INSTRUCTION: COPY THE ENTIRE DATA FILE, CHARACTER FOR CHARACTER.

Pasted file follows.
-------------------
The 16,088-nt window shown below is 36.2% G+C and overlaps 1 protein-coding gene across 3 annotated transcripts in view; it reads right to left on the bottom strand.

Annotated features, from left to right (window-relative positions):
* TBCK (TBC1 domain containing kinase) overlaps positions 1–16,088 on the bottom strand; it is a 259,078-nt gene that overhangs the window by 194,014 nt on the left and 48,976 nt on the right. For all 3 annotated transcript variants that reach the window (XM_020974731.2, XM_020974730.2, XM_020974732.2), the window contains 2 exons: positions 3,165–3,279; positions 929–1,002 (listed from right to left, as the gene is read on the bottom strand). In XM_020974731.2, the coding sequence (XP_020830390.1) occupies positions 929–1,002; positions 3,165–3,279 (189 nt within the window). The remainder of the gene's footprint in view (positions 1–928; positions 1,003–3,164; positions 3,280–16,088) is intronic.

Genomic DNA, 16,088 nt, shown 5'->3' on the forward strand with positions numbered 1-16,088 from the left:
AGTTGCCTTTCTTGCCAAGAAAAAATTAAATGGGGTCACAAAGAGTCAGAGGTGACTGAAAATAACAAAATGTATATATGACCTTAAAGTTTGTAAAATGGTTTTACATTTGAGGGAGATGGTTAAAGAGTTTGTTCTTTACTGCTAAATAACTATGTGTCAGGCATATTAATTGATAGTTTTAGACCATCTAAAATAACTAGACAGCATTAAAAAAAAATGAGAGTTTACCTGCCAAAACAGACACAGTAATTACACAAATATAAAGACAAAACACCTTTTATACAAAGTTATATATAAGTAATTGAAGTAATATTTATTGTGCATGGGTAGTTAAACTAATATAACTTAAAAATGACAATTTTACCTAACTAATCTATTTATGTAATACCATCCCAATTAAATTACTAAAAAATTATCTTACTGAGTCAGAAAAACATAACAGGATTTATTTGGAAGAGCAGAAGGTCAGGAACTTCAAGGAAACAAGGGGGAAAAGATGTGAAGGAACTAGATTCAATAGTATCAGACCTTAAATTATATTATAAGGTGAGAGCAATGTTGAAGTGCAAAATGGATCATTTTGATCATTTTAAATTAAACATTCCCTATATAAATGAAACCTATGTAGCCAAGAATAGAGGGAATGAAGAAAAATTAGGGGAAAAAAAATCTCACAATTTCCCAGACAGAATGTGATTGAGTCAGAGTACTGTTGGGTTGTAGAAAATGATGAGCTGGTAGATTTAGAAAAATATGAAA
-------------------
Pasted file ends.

The 16,088-nt window shown below is 36.2% G+C and overlaps 1 protein-coding gene across 3 annotated transcripts in view; it reads right to left on the bottom strand.

Annotated features, from left to right (window-relative positions):
* TBCK (TBC1 domain containing kinase) overlaps positions 1–16,088 on the bottom strand; it is a 259,078-nt gene that overhangs the window by 194,014 nt on the left and 48,976 nt on the right. For all 3 annotated transcript variants that reach the window (XM_020974731.2, XM_020974730.2, XM_020974732.2), the window contains 2 exons: positions 3,165–3,279; positions 929–1,002 (listed from right to left, as the gene is read on the bottom strand). In XM_020974731.2, the coding sequence (XP_020830390.1) occupies positions 929–1,002; positions 3,165–3,279 (189 nt within the window). The remainder of the gene's footprint in view (positions 1–928; positions 1,003–3,164; positions 3,280–16,088) is intronic.

Genomic DNA, 16,088 nt, shown 5'->3' on the forward strand with positions numbered 1-16,088 from the left:
AGTTGCCTTTCTTGCCAAGAAAAAATTAAATGGGGTCACAAAGAGTCAGAGGTGACTGAAAATAACAAAATGTATATATGACCTTAAAGTTTGTAAAATGGTTTTACATTTGAGGGAGATGGTTAAAGAGTTTGTTCTTTACTGCTAAATAACTATGTGTCAGGCATATTAATTGATAGTTTTAGACCATCTAAAATAACTAGACAGCATTAAAAAAAAATGAGAGTTTACCTGCCAAAACAGACACAGTAATTACACAAATATAAAGACAAAACACCTTTTATACAAAGTTATATATAAGTAATTGAAGTAATATTTATTGTGCATGGGTAGTTAAACTAATATAACTTAAAAATGACAATTTTACCTAACTAATCTATTTATGTAATACCATCCCAATTAAATTACTAAAAAATTATCTTACTGAGTCAGAAAAACATAACAGGATTTATTTGGAAGAGCAGAAGGTCAGGAACTTCAAGGAAACAAGGGGGAAAAGATGTGAAGGAACTAGATTCAATAGTATCAGACCTTAAATTATATTATAAGGTGAGAGCAATGTTGAAGTGCAAAATGGATCATTTTGATCATTTTAAATTAAACATTCCCTATATAAATGAAACCTATGTAGCCAAGAATAGAGGGAATGAAGAAAAATTAGGGGAAAAAAAATCTCACAATTTCCCAGACAGAATGTGATTGAGTCAGAGTACTGTTGGGTTGTAGAAAATGATGAGCTGGTAGATTTAGAAAAATATGAAA